Updated: 4 p.m.
Minnesota public health leaders reacted with unease Wednesday to news that the Big Ten conference, including the University of Minnesota, will play football after all this fall and that the Minnesota State High School League is reconsidering whether to do the same.
The state’s top health officials said that while they understood the importance of youth sports, COVID-19 posed a risk to student athletes as well as to the universe of coaches, friends and families that surround players.
“We’re always concerned about things that just increase close contact with large numbers of people, given the degree of virus we know is circulating in the community,” Health Commissioner Jan Malcolm told reporters Wednesday.
Kris Ehresmann, the state’s infectious disease director, recalled the joy of watching her kids play high school sports.
“I absolutely feel for the parents that feel so strongly about this,” she said, acknowledging she chokes up talking about it wearing her “mom hat.” But she added: “I recognize what we’re seeing with disease transmission, and that is really concerning.”
The state, Ehresmann said, has seen 1,452 cases of COVID-19 in Minnesota tied to sports activities in the pandemic, including nearly 900 cases in adults. Collectively, she said, that caseload has led to recommended quarantines for more than 3,300 people.
“This is not a cold,” Dr. Ruth Lynfield, the state’s epidemiologist, warned of COVID-19. “There are some people who do fine with this, but there are others, including young people, who do not do fine.”
She noted studies showing heart and other health problems linked to COVID-19 that appear to linger beyond the infection.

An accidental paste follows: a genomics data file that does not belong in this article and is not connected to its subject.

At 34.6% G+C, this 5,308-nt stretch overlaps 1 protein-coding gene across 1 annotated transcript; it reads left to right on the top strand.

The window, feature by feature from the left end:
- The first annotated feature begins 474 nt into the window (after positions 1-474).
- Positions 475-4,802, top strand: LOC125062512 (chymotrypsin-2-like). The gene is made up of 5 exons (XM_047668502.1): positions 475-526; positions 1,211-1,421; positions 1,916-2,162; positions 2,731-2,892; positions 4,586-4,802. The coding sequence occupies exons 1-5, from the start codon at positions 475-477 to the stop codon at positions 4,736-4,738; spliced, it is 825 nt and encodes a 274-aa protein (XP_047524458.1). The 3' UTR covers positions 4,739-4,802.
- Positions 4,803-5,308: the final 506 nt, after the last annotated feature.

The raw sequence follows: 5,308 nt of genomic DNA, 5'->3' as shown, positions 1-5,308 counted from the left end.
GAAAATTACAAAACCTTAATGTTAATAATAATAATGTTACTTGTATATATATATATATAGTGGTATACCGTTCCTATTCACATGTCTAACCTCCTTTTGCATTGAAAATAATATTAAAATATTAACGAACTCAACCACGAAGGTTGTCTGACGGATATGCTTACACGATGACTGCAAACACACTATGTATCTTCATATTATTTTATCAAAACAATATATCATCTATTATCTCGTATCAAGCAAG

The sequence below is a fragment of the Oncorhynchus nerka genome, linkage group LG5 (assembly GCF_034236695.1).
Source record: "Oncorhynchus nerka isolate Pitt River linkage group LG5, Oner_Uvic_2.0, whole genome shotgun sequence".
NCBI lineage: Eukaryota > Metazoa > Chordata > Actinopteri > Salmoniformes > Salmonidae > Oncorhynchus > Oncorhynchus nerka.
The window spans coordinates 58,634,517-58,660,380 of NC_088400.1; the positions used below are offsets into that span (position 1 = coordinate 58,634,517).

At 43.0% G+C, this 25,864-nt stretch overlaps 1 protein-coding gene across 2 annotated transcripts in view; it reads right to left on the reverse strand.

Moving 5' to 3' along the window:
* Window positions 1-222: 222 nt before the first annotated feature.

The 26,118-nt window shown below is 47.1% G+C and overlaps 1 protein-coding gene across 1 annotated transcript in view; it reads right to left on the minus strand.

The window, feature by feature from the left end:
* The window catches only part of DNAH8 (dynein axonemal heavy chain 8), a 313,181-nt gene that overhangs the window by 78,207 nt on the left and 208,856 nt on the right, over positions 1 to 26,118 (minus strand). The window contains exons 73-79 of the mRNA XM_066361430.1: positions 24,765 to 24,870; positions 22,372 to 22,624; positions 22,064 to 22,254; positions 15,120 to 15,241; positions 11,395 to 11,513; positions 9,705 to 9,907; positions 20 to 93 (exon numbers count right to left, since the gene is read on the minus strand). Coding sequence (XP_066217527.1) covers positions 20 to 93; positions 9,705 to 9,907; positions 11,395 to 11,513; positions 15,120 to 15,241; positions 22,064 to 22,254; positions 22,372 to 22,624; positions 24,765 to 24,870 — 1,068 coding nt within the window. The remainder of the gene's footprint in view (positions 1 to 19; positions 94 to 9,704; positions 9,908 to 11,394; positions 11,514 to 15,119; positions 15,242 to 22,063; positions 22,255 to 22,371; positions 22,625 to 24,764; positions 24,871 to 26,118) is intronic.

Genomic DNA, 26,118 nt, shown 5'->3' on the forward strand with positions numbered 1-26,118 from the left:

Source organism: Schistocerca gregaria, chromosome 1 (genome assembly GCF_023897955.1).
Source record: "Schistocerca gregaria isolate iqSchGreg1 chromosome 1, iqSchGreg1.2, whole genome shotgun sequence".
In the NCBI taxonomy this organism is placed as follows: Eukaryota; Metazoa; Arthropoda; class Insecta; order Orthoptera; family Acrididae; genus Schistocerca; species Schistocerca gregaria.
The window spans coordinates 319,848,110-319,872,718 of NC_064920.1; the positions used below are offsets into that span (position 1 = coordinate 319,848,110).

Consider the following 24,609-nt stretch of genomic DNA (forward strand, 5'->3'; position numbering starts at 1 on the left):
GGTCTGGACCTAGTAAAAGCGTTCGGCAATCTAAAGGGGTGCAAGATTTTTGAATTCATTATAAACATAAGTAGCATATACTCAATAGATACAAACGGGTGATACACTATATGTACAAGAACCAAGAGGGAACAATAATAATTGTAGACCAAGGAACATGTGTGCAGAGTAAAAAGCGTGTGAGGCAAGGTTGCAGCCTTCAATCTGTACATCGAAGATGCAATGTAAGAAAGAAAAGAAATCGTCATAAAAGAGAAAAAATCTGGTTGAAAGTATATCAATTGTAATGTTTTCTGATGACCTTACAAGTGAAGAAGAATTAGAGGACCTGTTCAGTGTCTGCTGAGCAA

“We really don’t have a sense of all the things this virus can do,” she said.
The Big Ten intends to open its season Oct. 23-24. The Minnesota State High School League expects to meet on Monday to review its earlier decision to not play football and volleyball this fall, and try to play them in the spring, in the face of COVID-19.
Malcolm again implored people to wear masks, socially distance and take other measures to try to stem the spread.
Moderate case counts, hospitalizations
Malcolm’s remarks came hours after her department released the latest daily COVID-19 numbers, which continue to show a familiar recent pattern: relatively moderate case growth and hospitalizations and mostly single-digit deaths.
Wednesday’s Health Department report showed 513 new infections; 244 patients are in the hospital, with 136 needing intensive care. Those hospitalization numbers inched up from Tuesday but the overall trend is down so far in September compared to August.
Hospital patients and ICU cases are two metrics closely watched by department officials as they work to manage the spread of the disease so it doesn’t overwhelm the health care system.
Of the 85,813 confirmed cases of the disease in the pandemic to date, about 91 percent of those identified have recovered to the point they no longer need to be isolated.